The Showgirl and the Writer: A Friendship Forged in the Aftermath of the Japanese American Incarceration
by Marnie Mueller (Ecuador 1963-65)
Peace Corps Writers
Reviewed by John Thorndike (El Salvador 1966-68)
This powerful mix of personal and national history unfolds in three parts. First is Marnie Mueller’s own story, starting with her birth in the Tule Lake concentration camp for Japanese Americans, where her Caucasian parents were on the staff. In this relatively short section she describes her childhood, marriage, and life as a novelist. A longer second section traces her years as friend and caregiver to Mary Mon Toy, the showgirl of the title, an actress, dancer and singer of Japanese heritage who was incarcerated in 1942 in another of the “segregation camps.” Mary claims to be half Japanese and half Chinese, something Mueller believes during the years she takes care of the now-elderly showgirl.
“I have a strong tendency,” Mueller writes, “—some of my friends would say a compulsion—to be pulled in by another person’s neediness, especially when I’m feeling vulnerable.” It’s a line that will resonate throughout the book, and the source of much tension as Mueller takes over the guardianship of the increasingly needy Mary Mon Toy. By the end, the author is Mary’s health care proxy, power of attorney, and executor. “In hindsight I see myself rushing headlong into a deep hole of accountability, fueled by my eagerness to find a solution to an insoluble problem—the care of an elderly person in modern-day America.”
Though uneasy on her feet, Mary is still full of life. Her mind is usually sharp, and most readers will find her enchanting. She’s fond of talking about, and sometimes exaggerating, her past. She parades her stint on Broadway, her touring years, the many famous people she knew, and her affair with Marlon Brando. Mueller sometimes doubts the stories, but is steadily drawn in by her charismatic older friend.
Looking after Mary becomes ever more demanding, and sometimes overwhelms the author. Mueller sums it up with this passage about growing older: “We’ve come smack up against the wall of old age: you no longer have the energy or physical stability to go out on your own, many of your friends have died or fallen away, and those who are left simply don’t have the desire or the time to shepherd you around. Mostly, though, they just don’t want to. As your days become increasingly circumscribed and dull, so goes your once-vibrant mind, making you a less sought-after date. In the end, nothing can make up for the rhythm and excitement of the life you once conceived and built; it will never exist again.”
Brutal, but true.
Only halfway through the book, Mary Mon Toy dies at the age of 92. And what, I wondered, could possibly come next? What could hold my attention as deeply as what I’d read so far? I was happily surprised. In the final section of the book, Mueller recounts her extensive research into Mary’s life, often focusing on her secrets and invented stories. Starting soon after she got out of her segregation camp, Mary began to claim a Chinese, rather than a Japanese father. This was a response to the widespread prejudice against Japanese Americans after Pearl Harbor, an intolerance that made it difficult for Mary to find the singing and acting roles she aspired to. Mueller, who grew up hiding the Jewish half of her parentage, identifies with Mary’s need to veil her past.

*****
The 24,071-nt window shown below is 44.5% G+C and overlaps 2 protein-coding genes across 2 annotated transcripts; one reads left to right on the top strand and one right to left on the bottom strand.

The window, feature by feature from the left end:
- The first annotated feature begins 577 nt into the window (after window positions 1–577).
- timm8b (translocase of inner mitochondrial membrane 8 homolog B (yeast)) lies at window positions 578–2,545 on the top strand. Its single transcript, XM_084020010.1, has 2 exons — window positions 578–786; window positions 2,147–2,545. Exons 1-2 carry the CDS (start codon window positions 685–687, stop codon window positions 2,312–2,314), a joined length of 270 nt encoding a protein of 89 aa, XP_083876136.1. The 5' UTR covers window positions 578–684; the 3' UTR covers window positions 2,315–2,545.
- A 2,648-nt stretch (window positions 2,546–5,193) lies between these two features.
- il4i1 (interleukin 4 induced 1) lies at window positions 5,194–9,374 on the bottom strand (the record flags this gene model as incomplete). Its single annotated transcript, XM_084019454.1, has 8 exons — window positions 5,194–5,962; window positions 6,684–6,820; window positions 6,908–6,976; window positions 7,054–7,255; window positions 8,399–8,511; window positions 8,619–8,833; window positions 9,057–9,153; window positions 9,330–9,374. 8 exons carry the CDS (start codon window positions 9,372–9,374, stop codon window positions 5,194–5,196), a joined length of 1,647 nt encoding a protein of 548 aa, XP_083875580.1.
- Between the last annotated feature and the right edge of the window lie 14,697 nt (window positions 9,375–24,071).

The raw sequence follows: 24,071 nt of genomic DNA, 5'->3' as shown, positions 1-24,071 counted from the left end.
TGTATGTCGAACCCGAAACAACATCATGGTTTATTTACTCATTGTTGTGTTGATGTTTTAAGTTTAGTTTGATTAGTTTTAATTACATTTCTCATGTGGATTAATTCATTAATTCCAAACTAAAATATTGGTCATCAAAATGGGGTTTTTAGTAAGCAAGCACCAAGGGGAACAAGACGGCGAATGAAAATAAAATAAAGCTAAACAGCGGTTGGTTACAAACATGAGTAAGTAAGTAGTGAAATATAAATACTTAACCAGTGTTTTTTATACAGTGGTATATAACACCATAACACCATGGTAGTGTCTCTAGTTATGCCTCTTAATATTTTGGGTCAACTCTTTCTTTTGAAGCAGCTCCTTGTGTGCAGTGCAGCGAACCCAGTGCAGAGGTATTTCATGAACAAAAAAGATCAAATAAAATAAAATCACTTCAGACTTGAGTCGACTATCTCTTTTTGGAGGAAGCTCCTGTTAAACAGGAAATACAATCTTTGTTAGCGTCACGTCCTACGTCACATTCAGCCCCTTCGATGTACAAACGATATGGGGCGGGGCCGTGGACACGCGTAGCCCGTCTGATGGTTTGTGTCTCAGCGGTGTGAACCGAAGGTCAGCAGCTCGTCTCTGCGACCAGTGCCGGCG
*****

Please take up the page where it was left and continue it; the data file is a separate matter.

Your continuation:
The incarceration of Japanese Americans was one of the most shameful events in the history of our country—and a great burden, even decades later, to those who were confined. When Mary was released, “she reentered an America that vilified her race and ethnicity, and placed limitations on her aspirations as an artist.” To survive in her showgirl world, “she had to use every means at her disposal—her talent, her beauty, her allure, her intellect, her seductiveness, her humor, and her wiles.” Mary is alluring, but her battles took a toll. “Only through sex, imperious demands, charming storytelling, or coy manipulation could she allow herself to engage emotionally.”
Marnie Mueller’s own revelations light up the final section of the book. By studying the showgirl, the writer learns about herself. “In order to understand the impact of the Incarceration on Mary, I had to see us as separate beings, and at the same time, try to get to the bottom of my own extreme depreciation of self.” As she explains her past, “I camouflaged my need to be taken care of, and my shame at having such a need, by obsessively taking care of others…. I wanted love, so I gave it. I wanted succor, so I soothed another.”
My guess is that most great books are an exploration by the author into their own nature. The reader won’t learn much unless the author learns it first. The Showgirl and the Writer is an entrancing memoir, tangled up with a disgraceful piece of U.S. history, and a portrait of a fascinating woman. The book is long and involved, and I hung on every paragraph.
Reviewer John Thorndike (El Salvador 1966-68) graduated from Harvard, took an MA from Columbia, and spent two years in the Peace Corps in El Salvador and two, with his wife and child, on a backcountry farm in Chile. Eventually he settled with his son in Athens, Ohio, where for ten years his day job was farming. Then it was construction.
His first two books were novels, followed by a memoir, Another Way Home, about his wife’s schizophrenia and his life as a single parent. A second memoir, The Last of His Mind, describes his father’s year-long descent into Alzheimer’s, and was a Washington Post Best Book of 2009. His third novel, A Hundred Fires in Cuba, follows the love affair of a young American photographer and Camilo Cienfuegos, one of the heroes of the Cuban Revolution. The World Against Her Skin, Thorndike’s latest book, is a half-fictional evocation of his mother’s life.